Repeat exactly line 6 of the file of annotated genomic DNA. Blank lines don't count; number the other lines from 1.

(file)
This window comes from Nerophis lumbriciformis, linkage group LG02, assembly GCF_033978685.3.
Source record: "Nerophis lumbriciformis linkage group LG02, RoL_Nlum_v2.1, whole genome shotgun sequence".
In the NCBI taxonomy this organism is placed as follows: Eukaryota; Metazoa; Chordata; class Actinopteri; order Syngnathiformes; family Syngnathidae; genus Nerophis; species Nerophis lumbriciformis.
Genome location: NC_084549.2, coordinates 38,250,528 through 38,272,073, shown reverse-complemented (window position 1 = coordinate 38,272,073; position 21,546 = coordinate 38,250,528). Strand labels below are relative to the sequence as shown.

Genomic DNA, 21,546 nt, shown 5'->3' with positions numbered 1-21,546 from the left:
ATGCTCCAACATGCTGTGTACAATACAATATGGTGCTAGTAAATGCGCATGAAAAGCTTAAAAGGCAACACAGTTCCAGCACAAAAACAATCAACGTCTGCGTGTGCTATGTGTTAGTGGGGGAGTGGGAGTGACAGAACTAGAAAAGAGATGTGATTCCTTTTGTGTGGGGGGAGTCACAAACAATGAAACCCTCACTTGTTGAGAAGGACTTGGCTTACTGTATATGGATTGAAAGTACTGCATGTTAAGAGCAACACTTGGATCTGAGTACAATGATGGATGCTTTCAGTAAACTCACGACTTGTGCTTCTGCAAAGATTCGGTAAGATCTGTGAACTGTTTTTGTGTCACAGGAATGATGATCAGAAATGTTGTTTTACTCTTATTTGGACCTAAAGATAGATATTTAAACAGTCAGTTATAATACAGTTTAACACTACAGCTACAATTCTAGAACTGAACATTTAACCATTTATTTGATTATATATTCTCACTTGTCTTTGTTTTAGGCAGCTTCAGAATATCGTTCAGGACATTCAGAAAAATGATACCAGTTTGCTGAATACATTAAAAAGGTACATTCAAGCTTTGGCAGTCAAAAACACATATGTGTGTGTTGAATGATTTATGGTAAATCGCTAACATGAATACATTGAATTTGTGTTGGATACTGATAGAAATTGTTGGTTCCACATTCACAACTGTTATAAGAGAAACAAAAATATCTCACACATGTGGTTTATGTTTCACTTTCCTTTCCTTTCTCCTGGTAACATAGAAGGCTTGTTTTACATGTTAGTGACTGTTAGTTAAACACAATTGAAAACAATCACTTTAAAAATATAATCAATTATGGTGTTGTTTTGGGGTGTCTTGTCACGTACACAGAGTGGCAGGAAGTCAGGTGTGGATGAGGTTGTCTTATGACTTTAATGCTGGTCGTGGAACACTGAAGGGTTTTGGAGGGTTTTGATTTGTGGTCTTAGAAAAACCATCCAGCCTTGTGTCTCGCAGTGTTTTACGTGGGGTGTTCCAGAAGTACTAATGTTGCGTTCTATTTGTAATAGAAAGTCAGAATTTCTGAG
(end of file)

ATGCTCCAACATGCTGTGTACAATACAATATGGTGCTAGTAAATGCGCATGAAAAGCTTAAAAGGCAACACAGTTCCAGCACAAAAACAATCAACGTCTGCGTGTGCTATGTGTTAGTGGGGGAGTGGGAGTGACAGAACTAGAAAAGAGATGTGATTCCTTTTGTGTGGGGGGAGTCACAAACAATGAAACCCTCACTTGTTGAGAAGGACTTGGCTTACTGTATATGGATTGAAAGTACTGCATGTTAAGAGCAACACTTGGATCTGAGTACAATGATGGATGCTTTCAGTAAACTCACGACTTGTGCTTCTGCAAAGATTCGGTAAGATCTGTGAACTGTTTTTGTGTCACAGGAATGATGATCAGAAATGTTGTTTTACTCTTATTTGGACCTAAAGATAGATATTTAAACAGTCAGTTATAATACAGTTTAACACTACAGCTACAATTCTAGAACTGAACATTTAACCATTTATTTGATTATATATTCTCACTTGTCTTTGTTTTAGGCAGCTTCAGAATATCGTTCAGGACATTCAGAAAAATGATACCAGTTTGCTGAATACATTAAAAAGGTACATTCAAGCTTTGGCAGTCAAAAACACATATGTGTGTGTTGAATGATTTATGGTAAATCGCTAACATGAATACATTGAATTTGTGTTGGATACTGATAGAAATTGTTGGTTCCACATTCACAACTGTTATAAGAGAAACAAAAATATCTCACACATGTGGTTTATGTTTCACTTTCCTTTCCTTTCTCCTGGTAACATAGAAGGCTTGTTTTACATGTTAGTGACTGTTAGTTAAACACAATTGAAAACAATCACTTTAAAAATATAATCAATTATGGTGTTGTTTTGGGGTGTCTTGTCACGTACACAGAGTGGCAGGAAGTCAGGTGTGGATGAGGTTGTCTTATGACTTTAATGCTGGTCGTGGAACACTGAAGGGTTTTGGAGGGTTTTGATTTGTGGTCTTAGAAAAACCATCCAGCCTTGTGTCTCGCAGTGTTTTACGTGGGGTGTTCCAGAAGTACTAATGTTGCGTTCTATTTGTAATAGAAAGTCAGAATTTCTGAG